Wednesday, April 20, 2011

Lessons from York - a Setting for Sets

Dad and I just returned from the TCA Eastern Division Toy Train Show at York, PA. As always, it was an enjoyable time, and once again we waded through buildings full of toy train and toy train-related items (the latter is a pretty loose relationship, as you'll see). And of course the current producers of toy/model trains, such as Lionel, MTH, Atlas, et al. were there as well.

And as with previous visits, there seemed to be a pattern to what we saw -- although I'm not entirely sure of the reason behind it. Each meet we notice an abundance of a particular item (or type of item). We find them in every hall, sometimes several on the same table. But the next meet, they're nowhere around.

The last meet we attended together, the 1957 Lionel Girl's Train -- normally an exceedingly rare piece -- was everywhere. And so was the modern reproductions of that set. This meet, I didn't see any at all.

This time it was complete sets, with all the boxes. And not just the standard sets one usually sees, but really unusual and rare sets. It's usually pretty easy to track down a Lionel General set from 1965 with the original box, and the Lionel/MPC Coke train is always around (Many people snapped it up when offered in 1974 thinking it would be a highly desirable collector's item. It never happened, and current pricing for a mint-in-the-box set is approaching original list price.)
Only purchase this set if you really like Coca-Cola. It is NOT collectable.

The cheap
No, this time we saw a lot of Marx train sets, ranging from the 1940's through the 1960's. Now there are fairly rare because Marx trains were inexpensive, and unlike Lionel trains which might come out once a year for a Christmas display, were played with until the wheels fell off -- when they were thrown away. And when they were brought home, most Marx sets were taken out of their boxes (which were disposed of) and stored in the toy chest.

Remember, though, that value of any collectable is determined by three criteria: condition, scarcity, and desirability. Most of the Marx sets were in good shape for their age, and certainly rare, but many -- especially the most recent ones -- simply aren't that desirable. It was possible to pick up a complete set for as little as $40, which was actually a fair price.

Why were all of these inexpensive sets hitting the market at the same time? I don't know. My guess is that folks were trimming their collections, and sets take up a lot of room. But that's just a guess.

The very old
We also saw some pre-World War II trains sets in their boxes. This made a good deal of sense to me. Most toy collectors tend to collect items from their childhood -- either replacing long lost toys, or finally getting the awesome toys Santa never came through with. The founding members of the Train Collector's Association grew up in the early 1920's, so for a long time trains from that time period were the most desirable. My dad grew up in the lat 1930's so he's most interested in pre-war and early post-war trains. As for me, I  like the trains from the mid 1960's, which is sort of the twilight of toy trains.

The point is, most of the first generation of collectors have either died or closed up housekeeping. Which dumps their collections back into the market. Now my dad's 80 this year, and while he's still living in own house, many of his generation have downsized. Seeing all the early pre-war sets wasn't surprising. But the scarcity of sets from 1935-1945 was. Those should also be coming back into circulation again.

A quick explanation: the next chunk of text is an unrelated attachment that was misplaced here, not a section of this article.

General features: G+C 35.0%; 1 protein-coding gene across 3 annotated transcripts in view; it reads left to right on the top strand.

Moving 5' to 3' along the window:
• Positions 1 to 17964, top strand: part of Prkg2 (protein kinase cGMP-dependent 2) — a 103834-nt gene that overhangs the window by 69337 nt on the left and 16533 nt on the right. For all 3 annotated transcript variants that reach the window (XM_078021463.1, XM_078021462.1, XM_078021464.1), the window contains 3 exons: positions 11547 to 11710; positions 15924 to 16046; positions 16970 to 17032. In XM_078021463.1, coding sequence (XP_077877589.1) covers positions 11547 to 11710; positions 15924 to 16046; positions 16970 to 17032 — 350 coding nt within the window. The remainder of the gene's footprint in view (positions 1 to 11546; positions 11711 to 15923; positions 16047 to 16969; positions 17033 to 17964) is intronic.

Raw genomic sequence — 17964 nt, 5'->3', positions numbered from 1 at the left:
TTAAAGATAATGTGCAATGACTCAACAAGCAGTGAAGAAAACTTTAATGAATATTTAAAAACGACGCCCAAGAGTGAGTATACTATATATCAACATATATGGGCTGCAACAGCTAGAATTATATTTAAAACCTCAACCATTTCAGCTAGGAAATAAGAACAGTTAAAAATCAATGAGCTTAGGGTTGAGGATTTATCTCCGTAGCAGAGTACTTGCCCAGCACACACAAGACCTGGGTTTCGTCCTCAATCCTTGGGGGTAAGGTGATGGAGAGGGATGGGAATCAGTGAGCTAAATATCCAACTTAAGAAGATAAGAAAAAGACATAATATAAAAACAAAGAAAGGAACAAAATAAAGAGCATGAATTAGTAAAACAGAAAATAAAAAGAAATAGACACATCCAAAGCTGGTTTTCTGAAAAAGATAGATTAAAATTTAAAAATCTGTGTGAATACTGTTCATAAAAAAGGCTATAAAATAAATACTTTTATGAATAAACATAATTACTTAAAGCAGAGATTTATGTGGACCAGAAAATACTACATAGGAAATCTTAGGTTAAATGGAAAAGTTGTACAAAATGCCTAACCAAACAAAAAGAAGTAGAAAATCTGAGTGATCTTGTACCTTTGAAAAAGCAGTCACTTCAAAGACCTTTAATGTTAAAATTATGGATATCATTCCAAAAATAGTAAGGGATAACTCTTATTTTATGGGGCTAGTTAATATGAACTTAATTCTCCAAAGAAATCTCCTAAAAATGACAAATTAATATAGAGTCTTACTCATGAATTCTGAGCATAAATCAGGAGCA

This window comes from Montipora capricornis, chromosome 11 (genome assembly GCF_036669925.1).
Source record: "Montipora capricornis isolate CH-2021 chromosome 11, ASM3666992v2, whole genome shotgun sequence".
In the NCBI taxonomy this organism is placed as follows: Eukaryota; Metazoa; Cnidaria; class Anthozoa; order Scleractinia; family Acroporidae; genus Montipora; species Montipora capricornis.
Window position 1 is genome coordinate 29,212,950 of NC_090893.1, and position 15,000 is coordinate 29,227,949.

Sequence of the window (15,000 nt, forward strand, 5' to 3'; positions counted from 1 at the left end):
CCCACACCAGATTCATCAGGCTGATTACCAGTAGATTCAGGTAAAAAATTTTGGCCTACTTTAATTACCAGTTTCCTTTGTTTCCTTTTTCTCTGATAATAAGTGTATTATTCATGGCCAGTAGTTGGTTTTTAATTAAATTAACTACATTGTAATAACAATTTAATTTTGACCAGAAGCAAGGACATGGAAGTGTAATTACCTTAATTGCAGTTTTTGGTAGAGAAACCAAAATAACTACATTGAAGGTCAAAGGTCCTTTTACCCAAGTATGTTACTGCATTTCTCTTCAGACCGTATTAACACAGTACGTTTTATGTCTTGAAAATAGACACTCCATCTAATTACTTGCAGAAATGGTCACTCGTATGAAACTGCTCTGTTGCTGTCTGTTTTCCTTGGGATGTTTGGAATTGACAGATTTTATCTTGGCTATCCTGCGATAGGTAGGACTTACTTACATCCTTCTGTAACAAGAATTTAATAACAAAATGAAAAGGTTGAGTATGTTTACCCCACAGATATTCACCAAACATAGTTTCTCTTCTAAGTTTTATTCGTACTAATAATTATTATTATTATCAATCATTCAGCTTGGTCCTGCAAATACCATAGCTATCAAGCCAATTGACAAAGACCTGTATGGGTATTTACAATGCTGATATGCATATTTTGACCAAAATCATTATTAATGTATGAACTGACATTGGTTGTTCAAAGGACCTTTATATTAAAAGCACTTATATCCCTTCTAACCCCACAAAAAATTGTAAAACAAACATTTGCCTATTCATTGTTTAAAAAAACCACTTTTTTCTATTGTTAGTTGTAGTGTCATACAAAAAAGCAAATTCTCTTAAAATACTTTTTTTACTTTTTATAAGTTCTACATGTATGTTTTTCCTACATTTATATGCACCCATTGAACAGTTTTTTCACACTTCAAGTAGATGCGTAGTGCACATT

The very odd
The rules for what can be sold at the meet are very strict. All items must be toy train or toy train-related. Sometimes the relationship's clear -- like Plasticville buildings, which virtually every O-gauge layout from the 1950's on seemed to have. And things like figures, toy cars, model trees, etc. also make sense.

But what about this? We saw no less than three Tootsietoy Fleet sets. There were all complete, in near-perfect condition, in their original set boxes. What't the toy train connect? Tootsietoy cars were used extensively in the 1930's on train layouts. Therefore, anything by Tootsietoy is "train-related" -- including battleships and aircraft carriers, I suppose.

The Tootsietoy aircraft carrier. Very difficult to find without at
least one airplane's wings broken off.
Like Marx trains, Tootsietoys were not very expensive in their day. They were meant to be played with, and they were. The concept of keeping a toy in its original packaging to maintain its value was foreign to kids in the 1930's. The Depression ensured their parents didn't have a lot of money -- so if they were lucky enough to get a toy, you bet they were going to play with it!

The Tootsietoy battleship from the Fleet set. Having all the
turrets and masts intact is a rarity.
I must say, the sets were beautiful to look at. The ships are all cast metal, and it's rare to find any of them intact. The masts are often broken off, as are the wings of the airplanes on the carrier. I can't imagine how these three sets survived, but there they were. In different tables in different halls, but there they were. Why were they there?

I'm not sure. Perhaps the breaking up of the first generation's collections brought these to light. It would be consistent with the older train sets we saw (although better explained if there were more sets from the mid-1930's).

But that's part of the attraction. I know when we go back this fall, we won't see any of these sets. But we will see a lot of something else. But what? We won't know what that is until we get there!


Wednesday, April 13, 2011

The Straco Layout, Part 8 - Let's run some trains!

Read all the installments of the Straco Express layout project here.

After affixing the track to the board, there was really only one thing left to do -- run some trains. The three Japanese-made trains I had for this setup ran the spectrum of operability.

From left to right: the Bandai, Cragstan, and Straco train sets.

My childhood Cragstan engine would barely move. Early in its life, we had lost the powerpack (Mom wasn't one to keep our toys continually supplied with batteries),  so the engine was mostly just pushed down the track when I played with it. When I put it on the layout, the locomotive whined a great deal, but hardly moved. I suspect internally there are either stripped or misaligned gears.

In the middle of the performance spectrum was the Bandai set. This locomotive had not been run for quite a while, and even with lubrication, it was somewhat balky in its motion. The longer I ran it, the smoother that motion became, but not by much. Here's its inaugural  run on the layout. As you can see, it still has problems with the slight voltage drop on the straight section.